Re-training after redundancy

There are several different ways for you to finance re-training in order to obtain work after you have been made redundant. Which one is most appropriate will depend upon the training you want to undertake and the amount of savings or income you have.

1) Loans
Loans must be paid back at some time in the future. There are however professional or career development loans offered by many banks which have preferential rates to other loan products offered. Professional or career development loans allow you to borrow anything from £300 to £10,000 regardless of your savings or income. You will also not have to start repaying your loan until after you finish your course.

You can find out which banks offer Professional or career development loans by contacting the National Careers Service on 0800 100 900.

2) Grants and bursaries
You do not have to pay back grants or bursaries, which are available from a number of sources, including the government, charities, or your college. A search for any grants available to you can be made here. Grants are also available to assist with living expenses. Most grants are means tested.

3) Apprenticeships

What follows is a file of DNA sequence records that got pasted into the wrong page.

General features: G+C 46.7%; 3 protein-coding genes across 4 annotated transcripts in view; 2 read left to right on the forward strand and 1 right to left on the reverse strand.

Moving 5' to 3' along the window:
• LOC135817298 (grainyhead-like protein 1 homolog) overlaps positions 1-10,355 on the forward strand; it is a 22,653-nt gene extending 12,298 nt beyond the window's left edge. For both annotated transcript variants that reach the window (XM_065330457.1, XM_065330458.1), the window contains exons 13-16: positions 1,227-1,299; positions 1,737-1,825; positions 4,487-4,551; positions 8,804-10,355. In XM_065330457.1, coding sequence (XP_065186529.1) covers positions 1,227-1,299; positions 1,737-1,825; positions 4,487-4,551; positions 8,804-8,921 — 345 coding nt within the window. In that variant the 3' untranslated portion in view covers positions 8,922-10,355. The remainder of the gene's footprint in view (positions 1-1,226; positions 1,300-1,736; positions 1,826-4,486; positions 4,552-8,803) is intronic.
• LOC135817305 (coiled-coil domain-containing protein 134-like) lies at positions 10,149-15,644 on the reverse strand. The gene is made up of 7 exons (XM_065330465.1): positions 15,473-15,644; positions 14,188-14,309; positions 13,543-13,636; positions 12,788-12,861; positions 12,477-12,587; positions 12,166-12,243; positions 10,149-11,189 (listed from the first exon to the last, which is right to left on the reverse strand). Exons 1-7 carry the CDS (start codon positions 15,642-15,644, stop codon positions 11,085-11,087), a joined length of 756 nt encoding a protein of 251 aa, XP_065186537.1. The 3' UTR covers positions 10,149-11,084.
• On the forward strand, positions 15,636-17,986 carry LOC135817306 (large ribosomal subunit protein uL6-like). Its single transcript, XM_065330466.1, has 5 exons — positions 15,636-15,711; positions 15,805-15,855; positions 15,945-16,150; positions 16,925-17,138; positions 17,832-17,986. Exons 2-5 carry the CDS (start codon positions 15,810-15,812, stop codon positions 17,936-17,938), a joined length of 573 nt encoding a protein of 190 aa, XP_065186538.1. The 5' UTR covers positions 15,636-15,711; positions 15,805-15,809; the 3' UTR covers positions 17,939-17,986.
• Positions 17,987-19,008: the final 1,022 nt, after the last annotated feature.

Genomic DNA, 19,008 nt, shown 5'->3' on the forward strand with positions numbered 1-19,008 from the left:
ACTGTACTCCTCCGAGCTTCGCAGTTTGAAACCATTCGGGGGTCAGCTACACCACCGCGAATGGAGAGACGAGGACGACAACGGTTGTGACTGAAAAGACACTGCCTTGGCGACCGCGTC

For anyone aged 16 or over, an apprenticeship can be a beneficial way to move into a new career as these allow you to earn money whilst you are training. Many companies taking on apprentices will also then hire at least some of their apprentices.

An apprentice will usually work alongside experienced professionals, learning job-specific skills, as well as studying approximately 1 day per week. There are three levels of apprenticeship in the UK:

  • Intermediate (equivalent to 5 GCSEs)
  • Advanced (equivalent to 2 A levels)
  • Higher (equivalent to a Foundation Level Degree)

You can search for available apprenticeships and apply here

After redundancy

When you have been made redundant, if you do not immediately have a new job, cash-flow can be a problem. Don't forget that you can get help from the government or your local authority. This assistance includes:
  • Job Seekers Allowance
  • Housing Benefit
  • Council Tax Reduction
  • Free school meals
  • Assistance with NHS costs

For advice on what benefits or assistance may be available to you, and help in applying for assistance, speak to your local Citizens Advice Bureau who will be able to give you free advice.

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[Add a Comment]
Obioma Ahuruonye - Your Question: